Mayo goes nuclear: Researchers study dynamics in fusion reactors using mayonnaise

Hold the sriracha, put down the bbq sauce, and toss the mustard, because mayonnaise is finally getting its time to shine. Rather than spreading the condiment colloid on a sandwich though, researchers are using the product to study how materials interact in nuclear fusion reactors. A team of scientists from Lehigh University just published their latest research in Physical Review Fluids, which illustrates how this common household item can be used to explore a surprising question.

Containers of earth temperature, nonradioactive condiments. Credit: Getty

Graduate students Rinosh Polavarapu and Pamela Roach, and professor Arindam Banerjee are fluid dynamicists studying how materials move in biologic and energy systems. In their unique experiment, they investigated the Raleigh-Taylor-instabilities of solid materials with varying initial conditions. In other words, they modeled what happens when a light material, like air, tries to push against a denser material, like metal. Their work is of major interest to national labs, who are currently using these ideas to improve nuclear fusion experiments.
Nuclear energy has long been touted as a (relatively) environmentally-friendly energy alternative; one that could curb our appetite for fossil fuels. The energy produced by nuclear reactors is made possible through a process called fission, the splitting of large atoms into smaller atoms. This releases energy in the form of heat, which then spins a turbine. 
The merging of atoms through fusion can also make energy, but uses much less fuel and produces less waste than fission. Yet, no one has successfully figured out how to harness it for energy. To create fusion, you have to replicate the same conditions as the interior of a neutron star. That’s hard to do on earth because the earth is, in fact, not an incredibly dense and hot neutron star. 

The size of a neutron star compared to the city of Boston. While small, neutron stars can have masses over a million times that of earth’s! Credit: NASA Goddard

At Lawrence Livermore and Los Alamos National Laboratories, researchers are developing a method to produce fusion reactions called inertial confinement. Using this technique, frozen gases of hydrogen isotopes are sealed inside metal pellets the size of an M&M, then superheated with sophisticated lasers to about 4 million degrees Fahrenheit.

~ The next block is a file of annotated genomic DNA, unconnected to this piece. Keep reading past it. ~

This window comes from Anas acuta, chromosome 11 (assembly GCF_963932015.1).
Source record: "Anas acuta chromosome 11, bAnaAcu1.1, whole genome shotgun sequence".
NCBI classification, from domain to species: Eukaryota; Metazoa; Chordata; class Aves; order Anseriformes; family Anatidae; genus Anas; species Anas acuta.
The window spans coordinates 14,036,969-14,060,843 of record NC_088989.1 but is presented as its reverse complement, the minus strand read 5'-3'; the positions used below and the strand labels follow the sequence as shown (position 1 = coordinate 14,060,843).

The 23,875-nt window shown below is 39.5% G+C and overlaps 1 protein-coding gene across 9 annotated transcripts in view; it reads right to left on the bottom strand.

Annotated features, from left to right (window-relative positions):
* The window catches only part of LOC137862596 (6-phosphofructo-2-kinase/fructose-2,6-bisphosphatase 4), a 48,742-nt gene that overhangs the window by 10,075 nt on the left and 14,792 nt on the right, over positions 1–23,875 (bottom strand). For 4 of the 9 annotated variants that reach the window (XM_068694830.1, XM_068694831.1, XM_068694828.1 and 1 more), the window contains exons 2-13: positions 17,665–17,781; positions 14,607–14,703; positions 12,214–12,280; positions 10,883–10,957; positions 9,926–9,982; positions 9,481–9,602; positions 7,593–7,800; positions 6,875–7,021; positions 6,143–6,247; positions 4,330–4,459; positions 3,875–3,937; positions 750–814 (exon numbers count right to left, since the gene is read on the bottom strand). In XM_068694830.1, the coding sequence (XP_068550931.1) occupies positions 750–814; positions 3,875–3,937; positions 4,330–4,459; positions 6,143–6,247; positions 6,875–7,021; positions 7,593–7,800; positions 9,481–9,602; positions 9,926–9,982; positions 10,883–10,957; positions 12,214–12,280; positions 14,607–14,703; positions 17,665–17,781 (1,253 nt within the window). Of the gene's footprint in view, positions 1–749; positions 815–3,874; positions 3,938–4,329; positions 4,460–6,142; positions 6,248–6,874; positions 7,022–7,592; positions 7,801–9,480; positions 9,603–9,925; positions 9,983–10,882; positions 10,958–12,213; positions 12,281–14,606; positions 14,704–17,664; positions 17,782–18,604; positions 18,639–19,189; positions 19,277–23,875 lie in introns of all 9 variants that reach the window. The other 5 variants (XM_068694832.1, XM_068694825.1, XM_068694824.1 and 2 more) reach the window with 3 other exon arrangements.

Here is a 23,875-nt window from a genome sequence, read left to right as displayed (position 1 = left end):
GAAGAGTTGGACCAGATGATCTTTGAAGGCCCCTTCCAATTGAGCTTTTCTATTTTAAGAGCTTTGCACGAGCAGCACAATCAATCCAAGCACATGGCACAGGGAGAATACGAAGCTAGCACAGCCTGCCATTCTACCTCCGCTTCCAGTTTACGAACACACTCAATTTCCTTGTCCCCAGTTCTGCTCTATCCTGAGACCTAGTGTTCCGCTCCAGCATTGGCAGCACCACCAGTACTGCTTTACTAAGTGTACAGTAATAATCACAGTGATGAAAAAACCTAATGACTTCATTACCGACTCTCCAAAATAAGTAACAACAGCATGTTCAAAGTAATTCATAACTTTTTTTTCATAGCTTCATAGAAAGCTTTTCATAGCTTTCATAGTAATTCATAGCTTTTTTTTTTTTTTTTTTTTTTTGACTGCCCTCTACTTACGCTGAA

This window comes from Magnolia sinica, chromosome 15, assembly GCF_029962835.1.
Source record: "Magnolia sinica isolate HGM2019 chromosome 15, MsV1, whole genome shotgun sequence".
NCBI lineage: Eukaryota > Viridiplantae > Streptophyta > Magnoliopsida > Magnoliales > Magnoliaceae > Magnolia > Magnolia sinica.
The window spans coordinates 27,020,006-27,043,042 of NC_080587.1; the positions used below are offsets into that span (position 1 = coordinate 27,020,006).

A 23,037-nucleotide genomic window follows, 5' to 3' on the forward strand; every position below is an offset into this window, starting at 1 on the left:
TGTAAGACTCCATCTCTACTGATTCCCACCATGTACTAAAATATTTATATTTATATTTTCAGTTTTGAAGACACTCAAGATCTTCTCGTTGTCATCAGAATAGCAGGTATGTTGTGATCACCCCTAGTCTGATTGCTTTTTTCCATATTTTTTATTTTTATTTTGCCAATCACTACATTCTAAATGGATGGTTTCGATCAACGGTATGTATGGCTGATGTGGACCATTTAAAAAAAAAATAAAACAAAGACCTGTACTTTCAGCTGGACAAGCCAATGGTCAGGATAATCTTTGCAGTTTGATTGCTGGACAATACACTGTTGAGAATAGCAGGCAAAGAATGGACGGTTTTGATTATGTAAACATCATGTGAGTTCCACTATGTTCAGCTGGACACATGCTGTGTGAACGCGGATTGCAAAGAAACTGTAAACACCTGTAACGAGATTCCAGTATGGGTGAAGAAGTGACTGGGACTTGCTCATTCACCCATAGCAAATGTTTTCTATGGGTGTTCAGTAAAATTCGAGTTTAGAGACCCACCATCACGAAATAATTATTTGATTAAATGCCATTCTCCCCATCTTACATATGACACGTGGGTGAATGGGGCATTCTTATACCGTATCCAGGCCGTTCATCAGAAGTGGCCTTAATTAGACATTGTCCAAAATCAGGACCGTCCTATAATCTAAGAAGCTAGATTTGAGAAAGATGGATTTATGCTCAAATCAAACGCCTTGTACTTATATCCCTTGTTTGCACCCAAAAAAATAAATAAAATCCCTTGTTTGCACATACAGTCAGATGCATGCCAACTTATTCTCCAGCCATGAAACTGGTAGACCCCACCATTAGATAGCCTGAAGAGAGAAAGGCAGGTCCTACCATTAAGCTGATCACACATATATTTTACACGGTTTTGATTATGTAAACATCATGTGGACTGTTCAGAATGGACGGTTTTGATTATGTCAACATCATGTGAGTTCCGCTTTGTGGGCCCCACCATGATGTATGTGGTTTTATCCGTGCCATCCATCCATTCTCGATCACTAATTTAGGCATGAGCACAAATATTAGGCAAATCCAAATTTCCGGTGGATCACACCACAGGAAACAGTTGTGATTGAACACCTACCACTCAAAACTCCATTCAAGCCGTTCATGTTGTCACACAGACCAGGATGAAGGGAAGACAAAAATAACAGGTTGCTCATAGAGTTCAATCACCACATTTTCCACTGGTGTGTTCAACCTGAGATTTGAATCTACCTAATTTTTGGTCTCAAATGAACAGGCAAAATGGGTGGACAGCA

Here’s where they hit a snag; much like what happens to a raw egg upon being put in a microwave, the superheated gas explodes the pellet, ruining the experiment before fusion can occur. 
“To prevent the mixing,” said Banerjee in a press release, “you have to understand how the molten metal and heated gas mix in the first place.” 
So, why mayonnaise? It turns out that studying molten metal under extreme temperatures and pressure is a bit impractical, unsafe, and most importantly, expensive. While some may search for a spicier material, simple mayonnaise has the right stuff to get the job done (that is, 80% vegetable oil, 8% water, and 12 % other things). Researchers found that both molten metal and room-temperature mayonnaise behave similarly as elastic-plastic materials, allowing scientists to look at the mechanics of this process without needing the high temperatures or nuclear reaction. 
A big question here is how much force does it take for the gas to push through the hot metal, and how can we prevent it from happening in the future? To answer this question, researchers searched for the main drivers of instability; is it based on the initial conditions or localized phenomena? Past research has explored the behavior of liquids in these mixing situations, but this is the first study to address this in a solid. 
In experimental trials, the team poured mayonnaise into a plexiglass container, which was mounted on a cleverly-designed apparatus connected to a rotating wheel. They then used high-speed cameras and image processing software to track the precise motion of the mayonnaise while it accelerated. They repeated the process multiple times using different amplitudes and wavelengths to see what caused the most instability in the mayonnaise. 

Footage of the mayonnaise during the experiments. As the acceleration increased, materials became more and more unstable. Credit: Rinosh Polavarapu, Pamela Roach and Arindam Banerjee

After processing the footage, they concluded that initial conditions, such as the wave amplitude and wavelength, mattered far more than processes at the atomic level when it comes to producing instabilities. By starting the experiments at lower energies, the mayonnaise could withstand higher accelerations. In the future, this could lead to inertial confinement experiments that don’t explode prior to nuclear fusion, because researchers would be able to more precisely adjust the initial conditions of their experiments. By starting their experiments at lower amplitudes, the mayonnaise-air interface has higher stability, meaning it can withstand higher accelerations. 
While condiments have been used in studies of physics before, none have used mayonnaise in such a novel way. So, will the use of condiments easily spread to science fields? Other physicists may need to ketchup. 

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